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Travel Ban In South Shore Towns As Nor'easter Floods Roads

MARSHFIELD (CBS) - A travel ban went into effect in Marshfield, Duxbury and Scituate late Friday.

The Scituate police chief gave WBZ-TV a tour of the damage they are already seeing. "This is not a storm to mess around with," said Chief Mike Stewart.

Chief Stewart took us where only emergency vehicles are allowed. "Four feet deep at the deepest," said Stewart as he pointed to a flooded road.

It's a ghost town along the coastline where the seawall buffers homes from the ocean.

Chief Mike Stewart.
Scituate Police Chief Mike Stewart (WBZ-TV)

"There's decent damage to the decks on the other side," said Stewart referencing the homes directly by the seawall.

The first tide during this storm eroded away part of the road. At least a foot of soft sand or large rocks make driving impossible. One-hundred and eighty homes evacuated and so far there have been no emergency calls for rescues or injuries.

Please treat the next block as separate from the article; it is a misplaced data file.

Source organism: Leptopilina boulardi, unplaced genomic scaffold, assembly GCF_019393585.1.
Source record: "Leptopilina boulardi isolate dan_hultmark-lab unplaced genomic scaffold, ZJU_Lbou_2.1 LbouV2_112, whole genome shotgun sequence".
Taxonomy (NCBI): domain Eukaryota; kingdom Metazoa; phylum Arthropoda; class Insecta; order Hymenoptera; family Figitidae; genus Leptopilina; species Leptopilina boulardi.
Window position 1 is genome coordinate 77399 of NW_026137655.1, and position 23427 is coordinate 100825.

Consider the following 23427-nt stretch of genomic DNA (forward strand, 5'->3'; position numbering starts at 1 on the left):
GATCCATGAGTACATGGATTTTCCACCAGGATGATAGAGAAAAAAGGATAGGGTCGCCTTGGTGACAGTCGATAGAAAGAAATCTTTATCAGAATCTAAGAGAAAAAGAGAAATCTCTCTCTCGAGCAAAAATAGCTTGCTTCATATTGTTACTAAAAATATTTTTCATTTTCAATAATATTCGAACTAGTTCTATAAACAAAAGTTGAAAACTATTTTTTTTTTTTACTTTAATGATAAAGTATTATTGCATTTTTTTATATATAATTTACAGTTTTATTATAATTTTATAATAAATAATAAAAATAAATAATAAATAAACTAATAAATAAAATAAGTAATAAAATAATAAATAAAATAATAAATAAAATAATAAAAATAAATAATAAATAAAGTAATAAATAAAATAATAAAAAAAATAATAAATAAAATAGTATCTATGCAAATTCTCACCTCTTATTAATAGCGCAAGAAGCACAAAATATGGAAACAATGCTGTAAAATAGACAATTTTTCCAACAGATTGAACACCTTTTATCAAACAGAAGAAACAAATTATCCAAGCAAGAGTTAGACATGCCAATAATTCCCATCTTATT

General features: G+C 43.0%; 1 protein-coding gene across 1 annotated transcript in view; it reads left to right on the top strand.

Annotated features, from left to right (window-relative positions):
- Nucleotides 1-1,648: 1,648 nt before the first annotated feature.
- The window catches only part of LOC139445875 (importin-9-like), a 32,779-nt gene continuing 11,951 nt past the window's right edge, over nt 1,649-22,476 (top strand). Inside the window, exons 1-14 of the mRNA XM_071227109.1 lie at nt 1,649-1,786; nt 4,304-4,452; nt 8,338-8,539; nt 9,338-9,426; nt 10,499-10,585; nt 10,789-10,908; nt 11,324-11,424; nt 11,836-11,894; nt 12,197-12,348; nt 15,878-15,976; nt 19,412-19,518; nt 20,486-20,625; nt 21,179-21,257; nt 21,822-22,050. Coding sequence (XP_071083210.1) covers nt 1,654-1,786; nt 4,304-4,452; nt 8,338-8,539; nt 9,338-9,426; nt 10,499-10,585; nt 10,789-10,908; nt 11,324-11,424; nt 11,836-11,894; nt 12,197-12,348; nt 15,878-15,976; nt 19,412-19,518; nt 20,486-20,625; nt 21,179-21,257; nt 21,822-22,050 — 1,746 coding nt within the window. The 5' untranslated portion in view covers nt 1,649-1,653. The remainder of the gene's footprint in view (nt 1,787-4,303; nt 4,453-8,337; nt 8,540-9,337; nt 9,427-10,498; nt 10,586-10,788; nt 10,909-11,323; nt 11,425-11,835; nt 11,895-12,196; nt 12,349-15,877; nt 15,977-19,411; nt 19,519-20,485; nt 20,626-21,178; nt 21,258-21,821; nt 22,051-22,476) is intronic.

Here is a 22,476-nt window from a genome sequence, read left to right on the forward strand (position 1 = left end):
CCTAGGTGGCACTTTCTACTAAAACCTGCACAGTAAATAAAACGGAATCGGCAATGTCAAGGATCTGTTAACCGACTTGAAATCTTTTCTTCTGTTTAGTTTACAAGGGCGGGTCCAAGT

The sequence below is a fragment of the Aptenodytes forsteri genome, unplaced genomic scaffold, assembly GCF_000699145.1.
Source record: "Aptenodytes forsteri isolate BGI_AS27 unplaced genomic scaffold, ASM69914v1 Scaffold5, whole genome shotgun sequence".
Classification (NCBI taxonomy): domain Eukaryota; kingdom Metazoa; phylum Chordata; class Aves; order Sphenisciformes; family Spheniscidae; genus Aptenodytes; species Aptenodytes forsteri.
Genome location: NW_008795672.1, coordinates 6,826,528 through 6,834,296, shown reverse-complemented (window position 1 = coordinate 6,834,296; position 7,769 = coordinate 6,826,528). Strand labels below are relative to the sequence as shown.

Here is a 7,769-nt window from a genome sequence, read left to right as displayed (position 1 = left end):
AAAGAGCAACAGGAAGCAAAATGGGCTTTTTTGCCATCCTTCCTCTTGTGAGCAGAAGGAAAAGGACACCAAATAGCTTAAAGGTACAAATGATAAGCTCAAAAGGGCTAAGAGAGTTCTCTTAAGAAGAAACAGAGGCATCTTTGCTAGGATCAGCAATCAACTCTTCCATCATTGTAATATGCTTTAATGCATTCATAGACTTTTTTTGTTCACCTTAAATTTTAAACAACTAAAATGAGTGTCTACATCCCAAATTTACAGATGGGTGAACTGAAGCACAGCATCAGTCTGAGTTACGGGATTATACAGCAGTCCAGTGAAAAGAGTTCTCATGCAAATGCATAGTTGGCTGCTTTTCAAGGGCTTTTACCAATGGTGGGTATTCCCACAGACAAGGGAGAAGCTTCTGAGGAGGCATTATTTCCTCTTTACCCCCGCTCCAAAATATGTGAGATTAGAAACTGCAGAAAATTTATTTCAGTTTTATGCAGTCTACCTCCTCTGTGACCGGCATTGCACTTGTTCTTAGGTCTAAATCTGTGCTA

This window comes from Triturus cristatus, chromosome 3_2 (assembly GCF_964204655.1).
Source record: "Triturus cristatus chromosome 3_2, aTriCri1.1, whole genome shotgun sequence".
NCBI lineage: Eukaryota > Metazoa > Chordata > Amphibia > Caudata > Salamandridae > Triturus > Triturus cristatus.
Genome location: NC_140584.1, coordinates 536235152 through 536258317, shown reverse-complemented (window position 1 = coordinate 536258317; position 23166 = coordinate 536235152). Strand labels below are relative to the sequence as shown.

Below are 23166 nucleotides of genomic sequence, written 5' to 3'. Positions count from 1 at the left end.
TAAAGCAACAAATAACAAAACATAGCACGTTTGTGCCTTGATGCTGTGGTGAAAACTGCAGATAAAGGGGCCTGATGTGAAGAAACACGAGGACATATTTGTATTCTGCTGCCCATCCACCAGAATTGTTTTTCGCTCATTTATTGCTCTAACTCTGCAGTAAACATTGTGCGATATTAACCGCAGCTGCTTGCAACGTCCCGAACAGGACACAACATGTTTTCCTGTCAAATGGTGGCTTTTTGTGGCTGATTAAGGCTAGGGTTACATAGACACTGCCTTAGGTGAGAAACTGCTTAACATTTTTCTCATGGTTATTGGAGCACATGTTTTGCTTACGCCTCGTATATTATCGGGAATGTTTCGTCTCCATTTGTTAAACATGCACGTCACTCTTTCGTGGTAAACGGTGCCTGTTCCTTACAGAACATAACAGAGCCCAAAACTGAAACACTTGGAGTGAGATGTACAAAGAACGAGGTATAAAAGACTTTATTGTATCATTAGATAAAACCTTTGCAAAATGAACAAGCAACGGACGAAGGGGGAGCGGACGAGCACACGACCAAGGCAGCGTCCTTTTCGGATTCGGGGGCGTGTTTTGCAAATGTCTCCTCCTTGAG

Shawn Duffy was one of the few who stayed and had his generator running. He admitted he was afraid of the next high tide. "Powers up; just hope and pray for the best," said resident Shawn Duffy.

The wind has taken a toll on the entire town. "I hope no one gets hurt," said one driver.

Tree scituate
Tree down in Scituate after nor'easter (WBZ-TV)

Trees and power lines were down everywhere blocking many roads.

A tree fell on one driver. Fortunately, he is OK. At 6:30 in the evening 100% of Scituate was in the dark.

As the chief prepared to patrol throughout the night, the anticipated record breaking tide close to midnight was on his mind.

"You are not going to stop anything that tide wants to do," said Stewart.

The chief anticipates the tide will cause flooding two to three feet higher than earlier in the day.

Power crews are on stand-by but they can't start working until the winds are less than 35 miles per hour.

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